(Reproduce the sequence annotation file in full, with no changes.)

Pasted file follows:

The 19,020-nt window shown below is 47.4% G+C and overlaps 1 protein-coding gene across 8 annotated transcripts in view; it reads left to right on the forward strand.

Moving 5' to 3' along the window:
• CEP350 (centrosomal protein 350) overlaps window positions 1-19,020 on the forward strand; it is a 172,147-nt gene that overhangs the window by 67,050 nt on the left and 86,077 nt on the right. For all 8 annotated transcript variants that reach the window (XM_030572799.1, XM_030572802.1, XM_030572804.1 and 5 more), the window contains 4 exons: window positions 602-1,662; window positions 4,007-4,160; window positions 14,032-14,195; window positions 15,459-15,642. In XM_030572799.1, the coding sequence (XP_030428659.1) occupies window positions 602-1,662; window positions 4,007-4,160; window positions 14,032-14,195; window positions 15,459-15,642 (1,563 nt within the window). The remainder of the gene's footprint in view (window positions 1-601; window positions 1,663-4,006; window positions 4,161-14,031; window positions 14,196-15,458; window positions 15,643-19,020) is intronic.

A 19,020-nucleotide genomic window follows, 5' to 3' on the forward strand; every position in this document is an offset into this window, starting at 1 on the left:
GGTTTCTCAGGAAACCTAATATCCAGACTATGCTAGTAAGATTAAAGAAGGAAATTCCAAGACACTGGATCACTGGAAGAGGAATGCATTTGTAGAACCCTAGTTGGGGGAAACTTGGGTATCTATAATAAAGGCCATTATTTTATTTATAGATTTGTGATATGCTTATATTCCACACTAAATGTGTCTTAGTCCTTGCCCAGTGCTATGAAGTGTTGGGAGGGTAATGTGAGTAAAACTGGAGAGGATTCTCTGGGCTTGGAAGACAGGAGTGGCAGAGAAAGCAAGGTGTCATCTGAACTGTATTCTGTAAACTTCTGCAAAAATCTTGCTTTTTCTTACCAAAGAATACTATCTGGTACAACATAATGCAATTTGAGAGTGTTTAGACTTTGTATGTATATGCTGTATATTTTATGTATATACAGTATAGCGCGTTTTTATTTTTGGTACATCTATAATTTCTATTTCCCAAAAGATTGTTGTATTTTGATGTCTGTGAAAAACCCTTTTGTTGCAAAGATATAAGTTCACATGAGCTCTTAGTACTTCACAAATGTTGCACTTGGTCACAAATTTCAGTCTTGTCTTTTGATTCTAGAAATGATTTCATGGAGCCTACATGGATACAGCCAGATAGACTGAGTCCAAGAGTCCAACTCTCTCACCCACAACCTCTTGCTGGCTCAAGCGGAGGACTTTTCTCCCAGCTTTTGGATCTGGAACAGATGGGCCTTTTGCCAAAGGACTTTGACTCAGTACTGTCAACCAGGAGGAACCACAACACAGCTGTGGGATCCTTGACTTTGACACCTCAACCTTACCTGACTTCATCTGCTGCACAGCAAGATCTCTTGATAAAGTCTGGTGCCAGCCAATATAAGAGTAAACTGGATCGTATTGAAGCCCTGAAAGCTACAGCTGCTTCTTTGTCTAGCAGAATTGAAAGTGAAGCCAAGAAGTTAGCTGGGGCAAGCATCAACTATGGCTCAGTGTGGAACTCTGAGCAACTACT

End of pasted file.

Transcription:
The 19,020-nt window shown below is 47.4% G+C and overlaps 1 protein-coding gene across 8 annotated transcripts in view; it reads left to right on the forward strand.

Moving 5' to 3' along the window:
• CEP350 (centrosomal protein 350) overlaps window positions 1-19,020 on the forward strand; it is a 172,147-nt gene that overhangs the window by 67,050 nt on the left and 86,077 nt on the right. For all 8 annotated transcript variants that reach the window (XM_030572799.1, XM_030572802.1, XM_030572804.1 and 5 more), the window contains 4 exons: window positions 602-1,662; window positions 4,007-4,160; window positions 14,032-14,195; window positions 15,459-15,642. In XM_030572799.1, the coding sequence (XP_030428659.1) occupies window positions 602-1,662; window positions 4,007-4,160; window positions 14,032-14,195; window positions 15,459-15,642 (1,563 nt within the window). The remainder of the gene's footprint in view (window positions 1-601; window positions 1,663-4,006; window positions 4,161-14,031; window positions 14,196-15,458; window positions 15,643-19,020) is intronic.

A 19,020-nucleotide genomic window follows, 5' to 3' on the forward strand; every position in this document is an offset into this window, starting at 1 on the left:
GGTTTCTCAGGAAACCTAATATCCAGACTATGCTAGTAAGATTAAAGAAGGAAATTCCAAGACACTGGATCACTGGAAGAGGAATGCATTTGTAGAACCCTAGTTGGGGGAAACTTGGGTATCTATAATAAAGGCCATTATTTTATTTATAGATTTGTGATATGCTTATATTCCACACTAAATGTGTCTTAGTCCTTGCCCAGTGCTATGAAGTGTTGGGAGGGTAATGTGAGTAAAACTGGAGAGGATTCTCTGGGCTTGGAAGACAGGAGTGGCAGAGAAAGCAAGGTGTCATCTGAACTGTATTCTGTAAACTTCTGCAAAAATCTTGCTTTTTCTTACCAAAGAATACTATCTGGTACAACATAATGCAATTTGAGAGTGTTTAGACTTTGTATGTATATGCTGTATATTTTATGTATATACAGTATAGCGCGTTTTTATTTTTGGTACATCTATAATTTCTATTTCCCAAAAGATTGTTGTATTTTGATGTCTGTGAAAAACCCTTTTGTTGCAAAGATATAAGTTCACATGAGCTCTTAGTACTTCACAAATGTTGCACTTGGTCACAAATTTCAGTCTTGTCTTTTGATTCTAGAAATGATTTCATGGAGCCTACATGGATACAGCCAGATAGACTGAGTCCAAGAGTCCAACTCTCTCACCCACAACCTCTTGCTGGCTCAAGCGGAGGACTTTTCTCCCAGCTTTTGGATCTGGAACAGATGGGCCTTTTGCCAAAGGACTTTGACTCAGTACTGTCAACCAGGAGGAACCACAACACAGCTGTGGGATCCTTGACTTTGACACCTCAACCTTACCTGACTTCATCTGCTGCACAGCAAGATCTCTTGATAAAGTCTGGTGCCAGCCAATATAAGAGTAAACTGGATCGTATTGAAGCCCTGAAAGCTACAGCTGCTTCTTTGTCTAGCAGAATTGAAAGTGAAGCCAAGAAGTTAGCTGGGGCAAGCATCAACTATGGCTCAGTGTGGAACTCTGAGCAACTACT